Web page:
Debugging and C++ name mangling
In the event that your ShiVa game crashes, you might receive a crash report with a call stack for debugging purposes. Unlike the nice and easy to follow Lua errors we show you in the editor, the backtrace will contain rather strange names and symbols that are not obvious Lua script users. Let’s take this report from an Android game for instance:
What does “_ZN7Pandora10EngineCore10AIInstance11CallHandlerEPKchPKNS0_10AIVariableEPN4S3DX10AIVariableE+16” mean?
The ShiVa Engine Core is written in C++. The long string above has been mangled by the C++ compiler. In modern compilers, name mangling is a technique used to solve various problems caused by the need to resolve unique names for programming entities. C++ compilers are the most widespread users of name mangling. Since ShiVa is a C++ engine at heart, error messages generated from its engine core will all carry mangled names in the backtrace.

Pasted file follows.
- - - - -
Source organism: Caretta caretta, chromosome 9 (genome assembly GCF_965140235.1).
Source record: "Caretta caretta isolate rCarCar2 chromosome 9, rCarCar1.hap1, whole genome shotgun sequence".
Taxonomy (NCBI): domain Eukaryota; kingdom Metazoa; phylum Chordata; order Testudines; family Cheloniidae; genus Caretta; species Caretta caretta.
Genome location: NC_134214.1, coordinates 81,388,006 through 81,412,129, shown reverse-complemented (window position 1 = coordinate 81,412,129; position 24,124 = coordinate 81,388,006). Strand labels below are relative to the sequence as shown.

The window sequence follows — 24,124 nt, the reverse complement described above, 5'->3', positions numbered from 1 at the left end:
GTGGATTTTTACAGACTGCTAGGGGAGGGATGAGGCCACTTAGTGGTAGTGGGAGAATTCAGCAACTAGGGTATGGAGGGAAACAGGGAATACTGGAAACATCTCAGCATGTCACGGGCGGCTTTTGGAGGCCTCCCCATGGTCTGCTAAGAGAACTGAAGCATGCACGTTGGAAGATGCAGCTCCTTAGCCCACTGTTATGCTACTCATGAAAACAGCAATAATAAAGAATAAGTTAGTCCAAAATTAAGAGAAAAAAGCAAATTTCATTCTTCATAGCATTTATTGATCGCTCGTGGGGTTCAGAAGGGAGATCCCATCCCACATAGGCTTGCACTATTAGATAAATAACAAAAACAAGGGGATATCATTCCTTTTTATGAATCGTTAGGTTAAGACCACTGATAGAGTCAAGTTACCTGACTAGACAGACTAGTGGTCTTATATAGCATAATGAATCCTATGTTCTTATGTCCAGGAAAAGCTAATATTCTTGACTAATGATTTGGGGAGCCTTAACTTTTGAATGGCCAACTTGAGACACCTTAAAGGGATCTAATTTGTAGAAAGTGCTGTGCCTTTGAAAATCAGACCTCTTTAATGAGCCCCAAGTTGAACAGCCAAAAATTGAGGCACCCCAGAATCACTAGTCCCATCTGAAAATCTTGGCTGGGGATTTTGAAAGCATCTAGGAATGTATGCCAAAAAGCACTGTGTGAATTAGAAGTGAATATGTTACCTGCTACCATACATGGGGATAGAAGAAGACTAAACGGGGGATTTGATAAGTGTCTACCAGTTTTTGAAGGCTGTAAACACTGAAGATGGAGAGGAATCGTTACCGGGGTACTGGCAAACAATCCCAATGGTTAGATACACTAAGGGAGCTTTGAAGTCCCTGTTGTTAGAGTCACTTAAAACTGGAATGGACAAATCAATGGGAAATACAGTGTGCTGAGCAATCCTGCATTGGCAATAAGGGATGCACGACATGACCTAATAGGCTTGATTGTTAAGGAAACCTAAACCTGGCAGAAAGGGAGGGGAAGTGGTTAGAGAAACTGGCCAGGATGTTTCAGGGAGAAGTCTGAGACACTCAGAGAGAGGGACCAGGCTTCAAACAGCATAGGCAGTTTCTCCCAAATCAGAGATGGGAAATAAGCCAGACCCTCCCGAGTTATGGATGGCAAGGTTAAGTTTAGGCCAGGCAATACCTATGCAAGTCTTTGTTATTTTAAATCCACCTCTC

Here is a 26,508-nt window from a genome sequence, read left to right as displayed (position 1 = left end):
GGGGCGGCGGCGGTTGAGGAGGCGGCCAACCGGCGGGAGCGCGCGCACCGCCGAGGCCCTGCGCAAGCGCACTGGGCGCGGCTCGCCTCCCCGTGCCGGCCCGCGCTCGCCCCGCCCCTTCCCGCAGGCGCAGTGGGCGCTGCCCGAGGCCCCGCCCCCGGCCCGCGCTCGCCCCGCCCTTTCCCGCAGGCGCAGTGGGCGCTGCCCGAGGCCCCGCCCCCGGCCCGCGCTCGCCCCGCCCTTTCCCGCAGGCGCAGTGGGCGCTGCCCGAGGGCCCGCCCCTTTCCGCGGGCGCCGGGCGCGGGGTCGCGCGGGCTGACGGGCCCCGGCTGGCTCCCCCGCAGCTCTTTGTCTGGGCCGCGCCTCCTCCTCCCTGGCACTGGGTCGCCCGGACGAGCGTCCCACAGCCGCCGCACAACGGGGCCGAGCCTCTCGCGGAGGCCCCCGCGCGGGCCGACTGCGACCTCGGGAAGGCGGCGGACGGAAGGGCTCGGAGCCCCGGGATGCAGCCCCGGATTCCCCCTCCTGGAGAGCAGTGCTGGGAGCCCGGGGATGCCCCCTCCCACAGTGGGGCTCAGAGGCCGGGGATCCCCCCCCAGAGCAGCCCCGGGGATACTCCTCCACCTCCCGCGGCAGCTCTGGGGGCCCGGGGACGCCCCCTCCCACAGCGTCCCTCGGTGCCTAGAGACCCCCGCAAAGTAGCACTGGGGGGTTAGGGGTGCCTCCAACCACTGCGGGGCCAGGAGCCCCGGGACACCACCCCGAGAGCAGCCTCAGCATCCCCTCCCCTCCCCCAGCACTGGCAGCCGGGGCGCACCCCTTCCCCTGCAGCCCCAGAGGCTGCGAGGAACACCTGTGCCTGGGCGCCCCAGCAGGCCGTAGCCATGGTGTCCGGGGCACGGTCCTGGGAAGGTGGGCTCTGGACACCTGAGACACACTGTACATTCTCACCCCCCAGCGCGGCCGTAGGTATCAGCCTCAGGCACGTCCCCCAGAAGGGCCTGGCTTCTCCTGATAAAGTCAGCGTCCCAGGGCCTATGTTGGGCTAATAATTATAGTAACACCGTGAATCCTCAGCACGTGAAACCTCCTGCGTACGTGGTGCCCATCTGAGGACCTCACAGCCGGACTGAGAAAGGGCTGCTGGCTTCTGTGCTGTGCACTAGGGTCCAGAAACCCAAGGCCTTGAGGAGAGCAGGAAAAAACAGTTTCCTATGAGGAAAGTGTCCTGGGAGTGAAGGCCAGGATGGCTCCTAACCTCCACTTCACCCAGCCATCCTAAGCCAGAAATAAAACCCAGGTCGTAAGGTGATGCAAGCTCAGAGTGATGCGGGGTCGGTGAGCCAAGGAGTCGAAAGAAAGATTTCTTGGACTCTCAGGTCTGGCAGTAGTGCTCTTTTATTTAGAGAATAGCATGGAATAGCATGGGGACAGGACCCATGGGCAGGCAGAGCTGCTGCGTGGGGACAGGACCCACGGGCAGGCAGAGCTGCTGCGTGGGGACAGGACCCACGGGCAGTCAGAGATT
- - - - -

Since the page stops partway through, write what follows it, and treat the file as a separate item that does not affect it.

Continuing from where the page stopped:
Demangling the name, that means converting it back into a readable form, is relatively straight forward. The easiest way are websites like demangler.com which do all the work for you. If you put “_ZN7Pandora10EngineCore10AIInstance11CallHandlerEPKchPKNS0_10AIVariableEPN4S3DX10AIVariableE+16” into the demangler, you receive:
Pandora::EngineCore::AIInstance::CallHandler(char const*, unsigned char, Pandora::EngineCore::AIVariable const*, S3DX::AIVariable*)
“Pandora” is the internal codename and namespace for the ShiVa engine. From the signature of the function, you can see that the error occurred while calling an AI handler.
Every compiler has its own mangling scheme. ShiVa is either compiled with MSVC (Windows) or GCC/G++ (everything else), so the website mentioned above works well. Clang/LLVM can be used for your own libraries through XCode, but the engine core still relies on GCC.